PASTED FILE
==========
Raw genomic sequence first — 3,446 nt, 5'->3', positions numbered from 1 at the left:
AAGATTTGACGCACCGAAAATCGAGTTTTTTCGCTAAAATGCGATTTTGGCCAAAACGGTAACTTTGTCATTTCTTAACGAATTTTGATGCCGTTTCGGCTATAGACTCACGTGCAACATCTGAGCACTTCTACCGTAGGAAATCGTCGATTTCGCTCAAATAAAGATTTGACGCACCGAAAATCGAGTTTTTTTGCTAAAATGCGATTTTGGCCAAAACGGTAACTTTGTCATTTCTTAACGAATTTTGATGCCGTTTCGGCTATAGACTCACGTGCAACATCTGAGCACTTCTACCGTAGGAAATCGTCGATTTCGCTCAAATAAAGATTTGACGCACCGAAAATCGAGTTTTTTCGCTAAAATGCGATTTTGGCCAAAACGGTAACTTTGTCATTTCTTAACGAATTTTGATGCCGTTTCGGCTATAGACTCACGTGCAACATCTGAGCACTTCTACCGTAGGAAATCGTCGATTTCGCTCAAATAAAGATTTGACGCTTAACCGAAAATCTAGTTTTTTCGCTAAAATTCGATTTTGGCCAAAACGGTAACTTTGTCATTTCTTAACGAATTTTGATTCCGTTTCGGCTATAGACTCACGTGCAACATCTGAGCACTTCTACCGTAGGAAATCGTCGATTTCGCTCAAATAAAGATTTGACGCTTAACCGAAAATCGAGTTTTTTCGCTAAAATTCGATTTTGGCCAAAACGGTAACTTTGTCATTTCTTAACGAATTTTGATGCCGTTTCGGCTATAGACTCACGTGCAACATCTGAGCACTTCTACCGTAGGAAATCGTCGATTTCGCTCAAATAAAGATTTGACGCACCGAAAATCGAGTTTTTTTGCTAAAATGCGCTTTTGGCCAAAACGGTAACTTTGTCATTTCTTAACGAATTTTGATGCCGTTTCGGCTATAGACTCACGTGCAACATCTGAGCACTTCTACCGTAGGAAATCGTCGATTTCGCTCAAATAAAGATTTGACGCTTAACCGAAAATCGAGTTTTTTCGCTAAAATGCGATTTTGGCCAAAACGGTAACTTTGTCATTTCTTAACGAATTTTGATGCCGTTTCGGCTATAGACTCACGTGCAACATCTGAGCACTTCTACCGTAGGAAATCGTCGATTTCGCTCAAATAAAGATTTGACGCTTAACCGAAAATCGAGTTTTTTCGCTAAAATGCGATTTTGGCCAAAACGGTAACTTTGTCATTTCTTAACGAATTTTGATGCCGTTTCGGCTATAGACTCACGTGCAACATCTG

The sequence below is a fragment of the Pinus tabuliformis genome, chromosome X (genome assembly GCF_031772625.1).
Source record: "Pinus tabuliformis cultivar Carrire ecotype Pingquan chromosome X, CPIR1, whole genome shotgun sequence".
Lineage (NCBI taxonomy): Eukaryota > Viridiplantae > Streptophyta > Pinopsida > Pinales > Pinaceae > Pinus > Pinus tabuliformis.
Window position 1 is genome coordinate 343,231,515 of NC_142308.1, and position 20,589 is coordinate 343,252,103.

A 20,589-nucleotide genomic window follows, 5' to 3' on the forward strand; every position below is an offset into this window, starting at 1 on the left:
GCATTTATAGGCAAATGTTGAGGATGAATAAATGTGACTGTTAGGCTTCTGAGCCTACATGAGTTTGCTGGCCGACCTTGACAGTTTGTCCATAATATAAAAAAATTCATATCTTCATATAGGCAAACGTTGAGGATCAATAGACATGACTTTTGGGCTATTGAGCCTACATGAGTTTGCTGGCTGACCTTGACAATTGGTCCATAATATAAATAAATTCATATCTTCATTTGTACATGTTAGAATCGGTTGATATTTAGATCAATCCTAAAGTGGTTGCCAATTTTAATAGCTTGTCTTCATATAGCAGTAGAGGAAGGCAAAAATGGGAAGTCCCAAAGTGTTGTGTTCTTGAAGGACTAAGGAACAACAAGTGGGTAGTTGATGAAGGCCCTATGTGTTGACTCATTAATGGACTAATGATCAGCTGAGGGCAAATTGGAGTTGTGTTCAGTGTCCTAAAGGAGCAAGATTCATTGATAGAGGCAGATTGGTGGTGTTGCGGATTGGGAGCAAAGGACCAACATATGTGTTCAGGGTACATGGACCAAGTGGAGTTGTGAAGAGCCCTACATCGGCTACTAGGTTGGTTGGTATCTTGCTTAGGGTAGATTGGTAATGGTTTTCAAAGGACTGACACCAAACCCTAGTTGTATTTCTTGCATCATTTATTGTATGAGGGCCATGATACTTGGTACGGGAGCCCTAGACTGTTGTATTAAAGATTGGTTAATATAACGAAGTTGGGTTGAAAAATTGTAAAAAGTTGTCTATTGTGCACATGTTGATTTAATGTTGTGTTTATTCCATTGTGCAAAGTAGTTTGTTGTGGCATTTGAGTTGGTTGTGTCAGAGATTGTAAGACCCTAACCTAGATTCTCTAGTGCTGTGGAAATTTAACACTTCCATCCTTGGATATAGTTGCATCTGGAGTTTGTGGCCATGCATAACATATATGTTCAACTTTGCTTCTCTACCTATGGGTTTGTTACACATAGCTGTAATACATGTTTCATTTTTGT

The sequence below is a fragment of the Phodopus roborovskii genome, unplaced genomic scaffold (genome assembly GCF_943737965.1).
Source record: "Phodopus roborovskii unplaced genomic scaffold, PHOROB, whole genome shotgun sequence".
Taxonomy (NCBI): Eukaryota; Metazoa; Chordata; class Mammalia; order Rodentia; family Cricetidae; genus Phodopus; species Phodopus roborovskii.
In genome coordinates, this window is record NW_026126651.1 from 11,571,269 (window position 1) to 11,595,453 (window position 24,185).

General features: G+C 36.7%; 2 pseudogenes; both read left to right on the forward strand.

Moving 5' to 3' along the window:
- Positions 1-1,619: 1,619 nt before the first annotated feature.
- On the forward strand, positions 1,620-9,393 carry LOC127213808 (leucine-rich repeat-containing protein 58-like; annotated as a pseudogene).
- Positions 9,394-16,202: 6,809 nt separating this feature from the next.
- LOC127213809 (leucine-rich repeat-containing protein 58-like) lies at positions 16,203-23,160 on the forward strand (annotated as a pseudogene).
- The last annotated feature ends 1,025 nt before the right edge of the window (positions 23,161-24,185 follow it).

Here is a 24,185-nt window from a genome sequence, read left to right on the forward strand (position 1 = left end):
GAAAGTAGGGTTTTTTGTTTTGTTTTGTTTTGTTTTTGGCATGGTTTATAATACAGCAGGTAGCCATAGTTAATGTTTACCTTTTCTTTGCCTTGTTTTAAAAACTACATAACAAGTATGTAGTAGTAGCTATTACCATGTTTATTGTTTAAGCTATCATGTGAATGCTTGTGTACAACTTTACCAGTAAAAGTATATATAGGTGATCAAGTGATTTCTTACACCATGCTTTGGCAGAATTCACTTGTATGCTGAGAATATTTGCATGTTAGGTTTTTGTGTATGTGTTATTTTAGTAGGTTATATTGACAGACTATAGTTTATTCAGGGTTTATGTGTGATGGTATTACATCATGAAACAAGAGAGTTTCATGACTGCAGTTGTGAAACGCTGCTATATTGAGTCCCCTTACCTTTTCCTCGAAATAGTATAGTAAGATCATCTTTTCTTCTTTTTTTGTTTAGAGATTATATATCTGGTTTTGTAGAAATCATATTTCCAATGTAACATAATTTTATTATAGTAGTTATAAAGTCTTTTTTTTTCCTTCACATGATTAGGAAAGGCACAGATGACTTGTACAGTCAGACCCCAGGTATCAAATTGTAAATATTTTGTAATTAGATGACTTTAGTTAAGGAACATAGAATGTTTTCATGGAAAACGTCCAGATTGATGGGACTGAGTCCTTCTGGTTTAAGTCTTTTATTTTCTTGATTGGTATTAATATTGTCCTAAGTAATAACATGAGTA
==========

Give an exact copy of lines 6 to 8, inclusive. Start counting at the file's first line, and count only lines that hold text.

Window position 1 is genome coordinate 343,231,515 of NC_142308.1, and position 20,589 is coordinate 343,252,103.

A 20,589-nucleotide genomic window follows, 5' to 3' on the forward strand; every position below is an offset into this window, starting at 1 on the left:
GCATTTATAGGCAAATGTTGAGGATGAATAAATGTGACTGTTAGGCTTCTGAGCCTACATGAGTTTGCTGGCCGACCTTGACAGTTTGTCCATAATATAAAAAAATTCATATCTTCATATAGGCAAACGTTGAGGATCAATAGACATGACTTTTGGGCTATTGAGCCTACATGAGTTTGCTGGCTGACCTTGACAATTGGTCCATAATATAAATAAATTCATATCTTCATTTGTACATGTTAGAATCGGTTGATATTTAGATCAATCCTAAAGTGGTTGCCAATTTTAATAGCTTGTCTTCATATAGCAGTAGAGGAAGGCAAAAATGGGAAGTCCCAAAGTGTTGTGTTCTTGAAGGACTAAGGAACAACAAGTGGGTAGTTGATGAAGGCCCTATGTGTTGACTCATTAATGGACTAATGATCAGCTGAGGGCAAATTGGAGTTGTGTTCAGTGTCCTAAAGGAGCAAGATTCATTGATAGAGGCAGATTGGTGGTGTTGCGGATTGGGAGCAAAGGACCAACATATGTGTTCAGGGTACATGGACCAAGTGGAGTTGTGAAGAGCCCTACATCGGCTACTAGGTTGGTTGGTATCTTGCTTAGGGTAGATTGGTAATGGTTTTCAAAGGACTGACACCAAACCCTAGTTGTATTTCTTGCATCATTTATTGTATGAGGGCCATGATACTTGGTACGGGAGCCCTAGACTGTTGTATTAAAGATTGGTTAATATAACGAAGTTGGGTTGAAAAATTGTAAAAAGTTGTCTATTGTGCACATGTTGATTTAATGTTGTGTTTATTCCATTGTGCAAAGTAGTTTGTTGTGGCATTTGAGTTGGTTGTGTCAGAGATTGTAAGACCCTAACCTAGATTCTCTAGTGCTGTGGAAATTTAACACTTCCATCCTTGGATATAGTTGCATCTGGAGTTTGTGGCCATGCATAACATATATGTTCAACTTTGCTTCTCTACCTATGGGTTTGTTACACATAGCTGTAATACATGTTTCATTTTTGT